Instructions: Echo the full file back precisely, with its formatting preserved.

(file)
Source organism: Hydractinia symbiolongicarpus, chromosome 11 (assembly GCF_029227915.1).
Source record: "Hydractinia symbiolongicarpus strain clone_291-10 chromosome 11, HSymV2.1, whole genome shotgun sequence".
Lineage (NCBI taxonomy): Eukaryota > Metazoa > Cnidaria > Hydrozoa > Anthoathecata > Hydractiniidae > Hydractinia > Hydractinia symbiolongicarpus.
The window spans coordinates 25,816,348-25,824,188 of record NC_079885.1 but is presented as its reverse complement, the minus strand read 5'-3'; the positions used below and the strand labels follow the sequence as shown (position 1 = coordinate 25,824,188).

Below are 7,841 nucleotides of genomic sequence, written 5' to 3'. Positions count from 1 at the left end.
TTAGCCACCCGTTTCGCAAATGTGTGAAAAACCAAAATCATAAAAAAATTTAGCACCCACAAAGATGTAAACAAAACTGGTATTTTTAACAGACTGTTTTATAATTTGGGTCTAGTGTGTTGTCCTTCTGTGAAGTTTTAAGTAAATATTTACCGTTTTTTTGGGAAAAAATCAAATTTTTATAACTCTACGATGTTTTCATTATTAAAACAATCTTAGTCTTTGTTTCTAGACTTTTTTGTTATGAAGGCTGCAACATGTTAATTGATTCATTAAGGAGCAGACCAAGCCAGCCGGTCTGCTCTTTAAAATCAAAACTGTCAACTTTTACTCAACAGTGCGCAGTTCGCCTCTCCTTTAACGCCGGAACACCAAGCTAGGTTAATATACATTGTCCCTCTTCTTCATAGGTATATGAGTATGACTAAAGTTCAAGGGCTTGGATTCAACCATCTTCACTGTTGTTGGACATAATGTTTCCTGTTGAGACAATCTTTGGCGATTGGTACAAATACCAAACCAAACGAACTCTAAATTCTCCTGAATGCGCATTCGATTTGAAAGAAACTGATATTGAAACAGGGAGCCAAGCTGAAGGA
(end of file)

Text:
Source organism: Hydractinia symbiolongicarpus, chromosome 11 (assembly GCF_029227915.1).
Source record: "Hydractinia symbiolongicarpus strain clone_291-10 chromosome 11, HSymV2.1, whole genome shotgun sequence".
Lineage (NCBI taxonomy): Eukaryota > Metazoa > Cnidaria > Hydrozoa > Anthoathecata > Hydractiniidae > Hydractinia > Hydractinia symbiolongicarpus.
The window spans coordinates 25,816,348-25,824,188 of record NC_079885.1 but is presented as its reverse complement, the minus strand read 5'-3'; the positions used below and the strand labels follow the sequence as shown (position 1 = coordinate 25,824,188).

Below are 7,841 nucleotides of genomic sequence, written 5' to 3'. Positions count from 1 at the left end.
TTAGCCACCCGTTTCGCAAATGTGTGAAAAACCAAAATCATAAAAAAATTTAGCACCCACAAAGATGTAAACAAAACTGGTATTTTTAACAGACTGTTTTATAATTTGGGTCTAGTGTGTTGTCCTTCTGTGAAGTTTTAAGTAAATATTTACCGTTTTTTTGGGAAAAAATCAAATTTTTATAACTCTACGATGTTTTCATTATTAAAACAATCTTAGTCTTTGTTTCTAGACTTTTTTGTTATGAAGGCTGCAACATGTTAATTGATTCATTAAGGAGCAGACCAAGCCAGCCGGTCTGCTCTTTAAAATCAAAACTGTCAACTTTTACTCAACAGTGCGCAGTTCGCCTCTCCTTTAACGCCGGAACACCAAGCTAGGTTAATATACATTGTCCCTCTTCTTCATAGGTATATGAGTATGACTAAAGTTCAAGGGCTTGGATTCAACCATCTTCACTGTTGTTGGACATAATGTTTCCTGTTGAGACAATCTTTGGCGATTGGTACAAATACCAAACCAAACGAACTCTAAATTCTCCTGAATGCGCATTCGATTTGAAAGAAACTGATATTGAAACAGGGAGCCAAGCTGAAGGA